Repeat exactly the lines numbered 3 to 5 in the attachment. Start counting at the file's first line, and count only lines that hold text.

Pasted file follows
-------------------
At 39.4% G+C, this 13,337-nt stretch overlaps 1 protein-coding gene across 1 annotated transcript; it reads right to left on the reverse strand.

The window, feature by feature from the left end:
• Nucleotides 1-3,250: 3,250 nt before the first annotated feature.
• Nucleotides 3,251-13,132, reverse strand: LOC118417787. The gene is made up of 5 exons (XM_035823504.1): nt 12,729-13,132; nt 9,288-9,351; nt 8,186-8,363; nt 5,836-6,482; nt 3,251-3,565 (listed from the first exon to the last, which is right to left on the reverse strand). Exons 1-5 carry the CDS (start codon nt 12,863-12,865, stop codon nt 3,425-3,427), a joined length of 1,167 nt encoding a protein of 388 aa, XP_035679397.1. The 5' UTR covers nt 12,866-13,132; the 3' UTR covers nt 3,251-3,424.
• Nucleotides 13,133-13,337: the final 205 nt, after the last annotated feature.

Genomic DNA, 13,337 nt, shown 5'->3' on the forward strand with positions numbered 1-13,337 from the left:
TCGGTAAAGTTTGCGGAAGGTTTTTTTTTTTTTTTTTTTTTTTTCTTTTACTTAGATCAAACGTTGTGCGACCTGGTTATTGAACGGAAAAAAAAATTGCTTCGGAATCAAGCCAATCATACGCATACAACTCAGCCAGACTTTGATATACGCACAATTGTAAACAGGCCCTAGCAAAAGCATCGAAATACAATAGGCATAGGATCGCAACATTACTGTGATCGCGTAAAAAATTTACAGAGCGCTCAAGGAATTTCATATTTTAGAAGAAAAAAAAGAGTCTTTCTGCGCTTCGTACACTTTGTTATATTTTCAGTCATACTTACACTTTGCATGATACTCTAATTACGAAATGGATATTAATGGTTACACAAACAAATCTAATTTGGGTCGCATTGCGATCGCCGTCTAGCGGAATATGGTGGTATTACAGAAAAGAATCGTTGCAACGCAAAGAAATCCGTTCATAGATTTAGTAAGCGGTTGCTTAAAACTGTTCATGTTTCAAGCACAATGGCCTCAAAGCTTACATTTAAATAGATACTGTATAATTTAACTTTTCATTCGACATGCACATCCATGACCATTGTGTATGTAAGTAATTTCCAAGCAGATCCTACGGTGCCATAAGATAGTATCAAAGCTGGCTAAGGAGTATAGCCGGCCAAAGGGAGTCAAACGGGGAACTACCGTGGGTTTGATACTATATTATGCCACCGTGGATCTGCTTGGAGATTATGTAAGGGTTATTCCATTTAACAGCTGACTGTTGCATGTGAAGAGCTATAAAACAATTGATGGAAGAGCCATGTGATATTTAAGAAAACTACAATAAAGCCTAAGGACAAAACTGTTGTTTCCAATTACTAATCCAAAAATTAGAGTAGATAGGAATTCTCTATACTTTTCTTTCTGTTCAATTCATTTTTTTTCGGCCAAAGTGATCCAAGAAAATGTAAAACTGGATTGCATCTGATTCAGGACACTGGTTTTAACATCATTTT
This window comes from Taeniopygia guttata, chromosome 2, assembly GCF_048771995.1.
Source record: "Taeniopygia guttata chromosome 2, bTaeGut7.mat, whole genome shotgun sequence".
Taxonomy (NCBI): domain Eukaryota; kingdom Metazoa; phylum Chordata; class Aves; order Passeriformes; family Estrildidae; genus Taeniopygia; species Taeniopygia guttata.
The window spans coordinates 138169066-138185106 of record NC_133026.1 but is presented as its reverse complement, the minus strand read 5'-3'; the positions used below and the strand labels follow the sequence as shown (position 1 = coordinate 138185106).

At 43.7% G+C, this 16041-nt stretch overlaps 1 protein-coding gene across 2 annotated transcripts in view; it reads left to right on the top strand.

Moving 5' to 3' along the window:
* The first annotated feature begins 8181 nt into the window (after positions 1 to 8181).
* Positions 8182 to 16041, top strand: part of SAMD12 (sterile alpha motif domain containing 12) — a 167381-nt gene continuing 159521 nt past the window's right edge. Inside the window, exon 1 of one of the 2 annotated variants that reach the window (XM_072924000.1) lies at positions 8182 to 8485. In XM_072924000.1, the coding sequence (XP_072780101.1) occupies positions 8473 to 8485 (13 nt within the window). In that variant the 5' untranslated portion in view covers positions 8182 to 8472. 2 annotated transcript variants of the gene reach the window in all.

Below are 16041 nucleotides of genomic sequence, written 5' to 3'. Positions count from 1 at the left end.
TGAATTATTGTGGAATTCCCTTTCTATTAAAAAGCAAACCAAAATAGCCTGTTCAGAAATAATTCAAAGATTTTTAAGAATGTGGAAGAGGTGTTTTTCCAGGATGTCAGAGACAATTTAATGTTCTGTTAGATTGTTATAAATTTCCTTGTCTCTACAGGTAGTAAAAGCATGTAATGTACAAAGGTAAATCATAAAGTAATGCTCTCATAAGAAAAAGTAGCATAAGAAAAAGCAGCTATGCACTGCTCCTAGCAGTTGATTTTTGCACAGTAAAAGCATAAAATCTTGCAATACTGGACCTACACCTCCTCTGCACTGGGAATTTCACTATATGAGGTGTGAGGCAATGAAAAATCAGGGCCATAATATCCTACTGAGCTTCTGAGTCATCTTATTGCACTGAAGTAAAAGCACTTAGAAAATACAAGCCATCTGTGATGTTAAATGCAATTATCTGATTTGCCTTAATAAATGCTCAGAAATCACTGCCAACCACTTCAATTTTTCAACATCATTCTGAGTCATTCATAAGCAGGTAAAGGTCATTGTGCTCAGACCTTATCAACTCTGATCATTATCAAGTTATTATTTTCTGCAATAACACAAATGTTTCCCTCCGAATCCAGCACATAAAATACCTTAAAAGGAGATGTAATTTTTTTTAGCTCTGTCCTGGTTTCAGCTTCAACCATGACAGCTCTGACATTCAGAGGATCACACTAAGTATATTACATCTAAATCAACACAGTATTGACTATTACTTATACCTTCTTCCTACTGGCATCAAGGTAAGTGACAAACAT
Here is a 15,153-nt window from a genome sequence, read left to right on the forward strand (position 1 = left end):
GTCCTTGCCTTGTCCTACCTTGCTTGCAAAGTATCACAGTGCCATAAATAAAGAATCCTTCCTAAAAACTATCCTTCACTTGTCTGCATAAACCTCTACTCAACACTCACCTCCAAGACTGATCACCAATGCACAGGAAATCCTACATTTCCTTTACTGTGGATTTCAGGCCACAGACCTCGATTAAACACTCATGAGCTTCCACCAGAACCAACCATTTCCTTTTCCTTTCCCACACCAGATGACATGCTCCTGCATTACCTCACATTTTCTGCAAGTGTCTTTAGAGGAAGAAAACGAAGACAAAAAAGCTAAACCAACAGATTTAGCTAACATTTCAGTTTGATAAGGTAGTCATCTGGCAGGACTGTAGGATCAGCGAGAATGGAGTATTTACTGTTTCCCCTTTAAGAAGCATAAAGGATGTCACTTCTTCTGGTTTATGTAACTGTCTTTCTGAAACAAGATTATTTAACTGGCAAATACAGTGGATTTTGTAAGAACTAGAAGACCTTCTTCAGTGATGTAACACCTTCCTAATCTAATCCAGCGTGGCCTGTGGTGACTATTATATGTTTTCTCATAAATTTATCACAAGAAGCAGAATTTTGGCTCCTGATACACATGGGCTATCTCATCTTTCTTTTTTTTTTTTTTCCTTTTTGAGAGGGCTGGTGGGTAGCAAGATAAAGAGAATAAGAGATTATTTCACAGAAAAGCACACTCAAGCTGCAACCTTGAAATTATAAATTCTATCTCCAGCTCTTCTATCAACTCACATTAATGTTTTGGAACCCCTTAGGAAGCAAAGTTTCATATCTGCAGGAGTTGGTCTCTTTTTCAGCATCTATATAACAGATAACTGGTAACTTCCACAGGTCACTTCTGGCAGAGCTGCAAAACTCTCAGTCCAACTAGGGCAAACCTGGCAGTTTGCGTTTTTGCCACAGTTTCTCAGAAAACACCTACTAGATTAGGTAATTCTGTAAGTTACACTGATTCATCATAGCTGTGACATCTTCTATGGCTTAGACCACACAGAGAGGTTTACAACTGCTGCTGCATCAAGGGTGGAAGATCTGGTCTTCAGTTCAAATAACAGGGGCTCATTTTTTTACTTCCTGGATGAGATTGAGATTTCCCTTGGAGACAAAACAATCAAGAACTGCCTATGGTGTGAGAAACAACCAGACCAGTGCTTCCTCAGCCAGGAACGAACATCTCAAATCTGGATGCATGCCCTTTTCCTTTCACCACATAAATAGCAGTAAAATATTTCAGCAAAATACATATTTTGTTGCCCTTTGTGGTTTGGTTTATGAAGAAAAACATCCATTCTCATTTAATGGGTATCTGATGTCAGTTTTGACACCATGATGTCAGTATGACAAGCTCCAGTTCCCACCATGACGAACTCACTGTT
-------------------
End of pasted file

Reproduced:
• Nucleotides 1-3,250: 3,250 nt before the first annotated feature.
• Nucleotides 3,251-13,132, reverse strand: LOC118417787. The gene is made up of 5 exons (XM_035823504.1): nt 12,729-13,132; nt 9,288-9,351; nt 8,186-8,363; nt 5,836-6,482; nt 3,251-3,565 (listed from the first exon to the last, which is right to left on the reverse strand). Exons 1-5 carry the CDS (start codon nt 12,863-12,865, stop codon nt 3,425-3,427), a joined length of 1,167 nt encoding a protein of 388 aa, XP_035679397.1. The 5' UTR covers nt 12,866-13,132; the 3' UTR covers nt 3,251-3,424.
• Nucleotides 13,133-13,337: the final 205 nt, after the last annotated feature.